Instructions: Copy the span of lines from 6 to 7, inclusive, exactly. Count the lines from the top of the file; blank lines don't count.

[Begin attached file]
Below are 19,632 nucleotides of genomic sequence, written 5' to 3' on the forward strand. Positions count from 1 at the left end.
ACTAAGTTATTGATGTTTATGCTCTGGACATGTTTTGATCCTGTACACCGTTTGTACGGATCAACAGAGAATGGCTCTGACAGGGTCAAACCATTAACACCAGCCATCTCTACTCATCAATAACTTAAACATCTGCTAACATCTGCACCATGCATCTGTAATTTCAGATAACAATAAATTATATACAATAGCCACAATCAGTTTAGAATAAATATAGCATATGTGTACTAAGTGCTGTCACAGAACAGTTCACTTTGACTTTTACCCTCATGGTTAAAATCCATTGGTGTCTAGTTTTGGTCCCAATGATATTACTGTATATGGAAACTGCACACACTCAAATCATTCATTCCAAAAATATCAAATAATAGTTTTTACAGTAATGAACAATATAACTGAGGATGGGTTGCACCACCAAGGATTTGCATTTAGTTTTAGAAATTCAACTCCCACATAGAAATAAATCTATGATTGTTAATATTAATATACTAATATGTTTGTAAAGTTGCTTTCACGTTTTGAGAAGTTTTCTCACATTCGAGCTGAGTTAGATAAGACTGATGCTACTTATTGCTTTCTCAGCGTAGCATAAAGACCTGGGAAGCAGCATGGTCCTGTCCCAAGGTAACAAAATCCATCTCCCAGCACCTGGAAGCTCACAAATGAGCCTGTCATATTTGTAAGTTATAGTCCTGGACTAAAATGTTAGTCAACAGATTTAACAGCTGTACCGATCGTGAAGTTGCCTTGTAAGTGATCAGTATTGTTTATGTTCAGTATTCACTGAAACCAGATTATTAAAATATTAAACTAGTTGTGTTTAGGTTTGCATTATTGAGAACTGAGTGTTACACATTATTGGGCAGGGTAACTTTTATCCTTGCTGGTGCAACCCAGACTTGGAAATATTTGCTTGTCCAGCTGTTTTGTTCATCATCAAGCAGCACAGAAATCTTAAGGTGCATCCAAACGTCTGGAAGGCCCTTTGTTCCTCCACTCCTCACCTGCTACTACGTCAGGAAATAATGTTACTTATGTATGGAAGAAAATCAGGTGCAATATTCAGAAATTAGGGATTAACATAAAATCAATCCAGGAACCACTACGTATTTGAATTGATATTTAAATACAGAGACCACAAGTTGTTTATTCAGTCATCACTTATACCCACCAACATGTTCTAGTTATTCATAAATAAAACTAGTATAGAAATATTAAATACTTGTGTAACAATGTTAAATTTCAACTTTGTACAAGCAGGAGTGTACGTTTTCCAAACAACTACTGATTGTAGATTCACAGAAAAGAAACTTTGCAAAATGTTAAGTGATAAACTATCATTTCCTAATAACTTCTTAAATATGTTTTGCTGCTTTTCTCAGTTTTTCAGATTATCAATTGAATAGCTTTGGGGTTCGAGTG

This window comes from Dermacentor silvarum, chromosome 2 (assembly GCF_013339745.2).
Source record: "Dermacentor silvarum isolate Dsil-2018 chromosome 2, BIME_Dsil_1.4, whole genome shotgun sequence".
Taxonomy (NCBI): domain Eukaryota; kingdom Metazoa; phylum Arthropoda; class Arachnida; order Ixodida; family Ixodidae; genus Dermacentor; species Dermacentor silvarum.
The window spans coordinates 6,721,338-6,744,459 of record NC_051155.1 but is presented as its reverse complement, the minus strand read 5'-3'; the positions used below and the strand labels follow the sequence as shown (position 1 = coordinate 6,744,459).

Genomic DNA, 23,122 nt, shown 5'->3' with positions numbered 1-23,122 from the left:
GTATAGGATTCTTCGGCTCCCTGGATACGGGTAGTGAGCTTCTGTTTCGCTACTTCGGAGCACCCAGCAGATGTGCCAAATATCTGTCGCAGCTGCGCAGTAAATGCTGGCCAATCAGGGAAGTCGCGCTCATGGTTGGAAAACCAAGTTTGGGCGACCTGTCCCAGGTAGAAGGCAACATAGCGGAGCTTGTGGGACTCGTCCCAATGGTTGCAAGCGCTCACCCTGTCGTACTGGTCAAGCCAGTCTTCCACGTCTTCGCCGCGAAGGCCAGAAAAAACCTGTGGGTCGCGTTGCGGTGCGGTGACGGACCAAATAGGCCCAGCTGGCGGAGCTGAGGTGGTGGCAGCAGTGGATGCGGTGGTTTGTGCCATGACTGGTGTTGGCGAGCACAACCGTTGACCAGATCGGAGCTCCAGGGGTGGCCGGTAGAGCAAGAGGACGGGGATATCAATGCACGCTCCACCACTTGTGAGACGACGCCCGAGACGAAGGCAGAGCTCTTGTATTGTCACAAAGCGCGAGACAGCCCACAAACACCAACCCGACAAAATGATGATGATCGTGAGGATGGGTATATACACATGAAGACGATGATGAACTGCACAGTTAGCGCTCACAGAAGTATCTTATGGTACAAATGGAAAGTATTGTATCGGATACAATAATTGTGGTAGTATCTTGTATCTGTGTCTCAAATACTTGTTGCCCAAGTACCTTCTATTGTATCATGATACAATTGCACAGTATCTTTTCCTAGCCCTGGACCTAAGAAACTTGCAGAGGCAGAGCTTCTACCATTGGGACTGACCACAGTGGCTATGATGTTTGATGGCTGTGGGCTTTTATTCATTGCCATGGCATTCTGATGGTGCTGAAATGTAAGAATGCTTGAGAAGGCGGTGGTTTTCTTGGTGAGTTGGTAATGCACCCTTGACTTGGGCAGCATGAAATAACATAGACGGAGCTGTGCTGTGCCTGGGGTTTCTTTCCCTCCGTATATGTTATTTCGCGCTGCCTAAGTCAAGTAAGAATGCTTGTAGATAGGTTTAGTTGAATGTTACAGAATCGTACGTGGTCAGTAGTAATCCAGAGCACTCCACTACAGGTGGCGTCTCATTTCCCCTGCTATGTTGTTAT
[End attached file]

The window spans coordinates 6,721,338-6,744,459 of record NC_051155.1 but is presented as its reverse complement, the minus strand read 5'-3'; the positions used below and the strand labels follow the sequence as shown (position 1 = coordinate 6,744,459).

Genomic DNA, 23,122 nt, shown 5'->3' with positions numbered 1-23,122 from the left: